We must use our power, influence, position, connections, and resources to build upon the foundation already established for us to follow
There has been so much talk and chatter on social media about Deion “Coach Prime” Sanders leaving Jackson State University after his team’s (Southwestern Athletic Conference) SWAC Championship win over Southern University this past weekend to become the new head football coach at the University of Colorado in Boulder.
The offer made to Sanders should be no surprise, in that Sanders compiled a 23-2 record over his last two years at Jackson State and was able to successfully snag several top high-level high school football recruits to bring their talents to an HBCU versus a Division I Football Bowl Subdivision (FBS) school.
Sanders is only the second African American coach from an HBCU to ever coach at a Division I FBS school, and the first HBCU head coach from any school to ever receive a Power Five conference head coaching opportunity.
For those who don’t know, the Power Five conferences are widely considered the five most prominent and highest-earning athletic conferences in college football. Power Five schools are part of the FBS and are considered to be members of the best and most elite conferences in the entire country. The Power Five conferences are automatically granted at least one bid to one of the six top bowl games during bowl season, and the Power Five consists of the Atlantic Coast Conference (ACC), the Big Ten Conference, the Big 12 Conference, the Southeastern Conference (SEC), and the Pac-12 Conference, where Sanders has taken his coaching talents to help rebuild the program at the University of Colorado in Boulder.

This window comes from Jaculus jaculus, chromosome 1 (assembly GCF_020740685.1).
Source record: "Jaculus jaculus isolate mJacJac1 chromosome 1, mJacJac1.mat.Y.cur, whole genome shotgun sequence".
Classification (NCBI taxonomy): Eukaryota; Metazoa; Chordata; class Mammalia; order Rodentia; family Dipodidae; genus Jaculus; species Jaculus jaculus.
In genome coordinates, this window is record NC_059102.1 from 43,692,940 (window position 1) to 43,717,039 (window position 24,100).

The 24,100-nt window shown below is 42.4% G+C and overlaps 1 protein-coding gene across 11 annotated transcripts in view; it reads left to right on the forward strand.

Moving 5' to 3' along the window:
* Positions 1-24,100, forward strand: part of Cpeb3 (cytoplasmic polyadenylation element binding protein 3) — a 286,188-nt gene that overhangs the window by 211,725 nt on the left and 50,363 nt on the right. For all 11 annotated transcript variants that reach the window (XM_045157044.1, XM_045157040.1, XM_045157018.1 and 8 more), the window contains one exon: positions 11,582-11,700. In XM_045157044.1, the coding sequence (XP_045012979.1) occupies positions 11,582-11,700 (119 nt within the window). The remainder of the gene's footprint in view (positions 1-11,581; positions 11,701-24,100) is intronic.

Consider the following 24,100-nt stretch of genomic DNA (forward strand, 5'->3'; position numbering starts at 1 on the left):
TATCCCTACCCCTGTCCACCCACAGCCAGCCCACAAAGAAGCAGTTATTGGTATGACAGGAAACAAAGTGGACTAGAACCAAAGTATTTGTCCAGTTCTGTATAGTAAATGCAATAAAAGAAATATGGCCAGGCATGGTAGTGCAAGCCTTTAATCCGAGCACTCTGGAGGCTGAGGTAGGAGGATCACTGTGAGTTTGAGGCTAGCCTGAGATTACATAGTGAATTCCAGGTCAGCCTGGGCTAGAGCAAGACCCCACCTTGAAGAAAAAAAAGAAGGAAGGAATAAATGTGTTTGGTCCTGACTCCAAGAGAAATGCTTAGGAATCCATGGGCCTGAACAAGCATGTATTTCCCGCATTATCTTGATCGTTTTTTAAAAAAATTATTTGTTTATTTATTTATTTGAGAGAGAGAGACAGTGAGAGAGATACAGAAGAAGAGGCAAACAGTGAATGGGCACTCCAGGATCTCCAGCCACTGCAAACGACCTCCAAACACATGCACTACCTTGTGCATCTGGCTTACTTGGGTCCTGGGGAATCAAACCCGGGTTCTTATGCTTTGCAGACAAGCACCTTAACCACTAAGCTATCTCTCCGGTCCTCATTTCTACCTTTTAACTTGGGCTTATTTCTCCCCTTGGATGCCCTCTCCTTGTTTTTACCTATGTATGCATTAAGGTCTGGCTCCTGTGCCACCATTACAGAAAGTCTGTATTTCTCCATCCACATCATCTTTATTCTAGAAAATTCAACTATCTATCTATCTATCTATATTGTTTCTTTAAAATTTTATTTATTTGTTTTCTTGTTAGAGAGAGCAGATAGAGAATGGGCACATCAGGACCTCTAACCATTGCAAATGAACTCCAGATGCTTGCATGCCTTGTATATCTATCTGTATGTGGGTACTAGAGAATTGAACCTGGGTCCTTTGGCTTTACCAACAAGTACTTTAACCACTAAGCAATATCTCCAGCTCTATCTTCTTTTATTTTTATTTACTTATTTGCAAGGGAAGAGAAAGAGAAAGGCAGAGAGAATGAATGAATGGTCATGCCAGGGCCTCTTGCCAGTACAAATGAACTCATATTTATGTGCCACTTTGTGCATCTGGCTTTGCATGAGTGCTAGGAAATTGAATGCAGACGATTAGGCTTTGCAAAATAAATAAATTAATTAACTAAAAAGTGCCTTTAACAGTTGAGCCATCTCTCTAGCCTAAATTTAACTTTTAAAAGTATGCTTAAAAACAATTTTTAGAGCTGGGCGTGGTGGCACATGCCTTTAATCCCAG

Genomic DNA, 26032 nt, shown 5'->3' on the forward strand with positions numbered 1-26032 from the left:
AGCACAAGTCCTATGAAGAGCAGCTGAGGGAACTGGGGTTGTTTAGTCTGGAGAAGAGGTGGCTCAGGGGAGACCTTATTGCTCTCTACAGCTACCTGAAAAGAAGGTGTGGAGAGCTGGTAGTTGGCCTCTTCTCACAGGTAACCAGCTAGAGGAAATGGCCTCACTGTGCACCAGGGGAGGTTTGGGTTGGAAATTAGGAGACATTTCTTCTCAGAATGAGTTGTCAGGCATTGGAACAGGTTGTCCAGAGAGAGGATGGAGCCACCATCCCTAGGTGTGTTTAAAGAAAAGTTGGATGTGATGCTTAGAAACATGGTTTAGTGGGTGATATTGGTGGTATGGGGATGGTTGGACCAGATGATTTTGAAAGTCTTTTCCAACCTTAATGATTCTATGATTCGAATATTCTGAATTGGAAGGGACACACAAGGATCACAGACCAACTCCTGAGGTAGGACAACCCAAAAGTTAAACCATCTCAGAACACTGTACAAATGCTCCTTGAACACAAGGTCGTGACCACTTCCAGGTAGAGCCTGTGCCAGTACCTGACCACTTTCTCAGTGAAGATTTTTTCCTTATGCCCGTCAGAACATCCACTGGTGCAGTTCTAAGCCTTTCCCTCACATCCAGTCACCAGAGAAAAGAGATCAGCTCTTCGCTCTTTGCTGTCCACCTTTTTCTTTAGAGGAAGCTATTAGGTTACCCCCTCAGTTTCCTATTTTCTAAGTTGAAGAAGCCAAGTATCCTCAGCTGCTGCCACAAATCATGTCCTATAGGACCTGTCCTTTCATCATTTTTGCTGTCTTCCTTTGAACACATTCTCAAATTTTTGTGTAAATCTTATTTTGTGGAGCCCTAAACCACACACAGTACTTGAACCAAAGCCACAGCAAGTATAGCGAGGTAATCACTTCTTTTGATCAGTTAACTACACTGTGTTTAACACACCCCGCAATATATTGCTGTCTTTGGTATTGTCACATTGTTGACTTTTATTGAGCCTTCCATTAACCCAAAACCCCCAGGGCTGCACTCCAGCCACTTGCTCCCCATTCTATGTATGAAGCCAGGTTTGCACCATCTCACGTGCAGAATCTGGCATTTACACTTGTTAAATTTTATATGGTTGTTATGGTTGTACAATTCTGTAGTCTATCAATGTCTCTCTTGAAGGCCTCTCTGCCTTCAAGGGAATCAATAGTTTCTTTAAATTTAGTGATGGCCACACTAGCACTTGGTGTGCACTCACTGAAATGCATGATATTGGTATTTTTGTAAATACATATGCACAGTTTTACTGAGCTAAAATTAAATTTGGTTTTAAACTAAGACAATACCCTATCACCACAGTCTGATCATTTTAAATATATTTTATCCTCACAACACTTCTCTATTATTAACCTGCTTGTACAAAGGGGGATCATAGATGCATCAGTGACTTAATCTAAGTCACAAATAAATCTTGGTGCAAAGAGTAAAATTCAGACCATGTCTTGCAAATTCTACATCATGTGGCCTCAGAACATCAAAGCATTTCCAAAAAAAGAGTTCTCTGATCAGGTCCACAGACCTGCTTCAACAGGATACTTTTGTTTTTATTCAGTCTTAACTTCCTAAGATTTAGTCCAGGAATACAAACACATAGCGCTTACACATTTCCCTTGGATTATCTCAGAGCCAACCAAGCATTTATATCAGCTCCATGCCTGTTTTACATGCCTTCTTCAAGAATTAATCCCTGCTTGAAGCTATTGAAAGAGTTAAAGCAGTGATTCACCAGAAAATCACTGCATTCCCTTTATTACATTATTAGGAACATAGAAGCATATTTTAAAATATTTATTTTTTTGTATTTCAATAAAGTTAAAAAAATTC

Deion Sanders did EXACTLY what he came to do when he was named the 21st head football coach Jackson State on September 21, 2020—he brought his flare, his persona, his influence, his relationships, and his star-power to the University and changed the game (no pun intended).
Don’t get it twisted, Jackson State has a storied football foundation and legacy, in that only 13 college football teams, at any level, have ever produced more Pro Football Hall of Famers than they have.
Sanders built on that solid foundation and returned the school to the prominence it once experienced during the time that it boasted future NFL Hall of Fame players like Walter Payton, Lem Barney, Robert Brazile, and Jackie Slater, along with many other talented football players.
Contrary to what many believe, Sanders did NOT come to Jackson State to be the savior of HBCUs. Instead, Sanders was given an opportunity to finally become a college football head coach at Jackson State and used that opportunity to change the game and elevate Jackson State to national prominence, while also shining the light on all HBCUs in a way that hasn’t been seen in this country since the 1960s when HBCUs were able to successfully recruit top Black recruits because of the severe racism and lack of scholarship opportunities to play at predominately white institutions (PWIs) in the Jim Crow south.
Jackson State Vice President and Director of Athletics Ashley Robinson released a statement thanking Sanders for his many contributions to the Jackson State program and to the city of Jackson.
Sanders had an immediate impact and was able to snag top recruit Travis Hunter away from a major PWI, along with many other top athletes, which drew the ire of many people.
Sanders’ star-power led to ESPN traveling to Jackson to host its popular college football show, Game Day, their battle against Southern. It has been estimated that the economic impact on the city of Jackson has been about $30 million and the University will soon have a brand-new football stadium built in place of their outdated stadium.
On top of that, many professional sports scouts, and executives from the NFL, XFL, USFL, and others visited Jackson State to look at the talent, which has led to the NFL creating an HBCU Combine where student-athletes can now be looked at and potentially given an opportunity.
Sanders led his team to an undefeated season this year and has won back-to-back SWAC Championships. He should be celebrated for his accomplishments, correct?
Honestly, we need to make up your minds about what the collective fight is going to be for African American people, so the vast majority of us can be on the same page.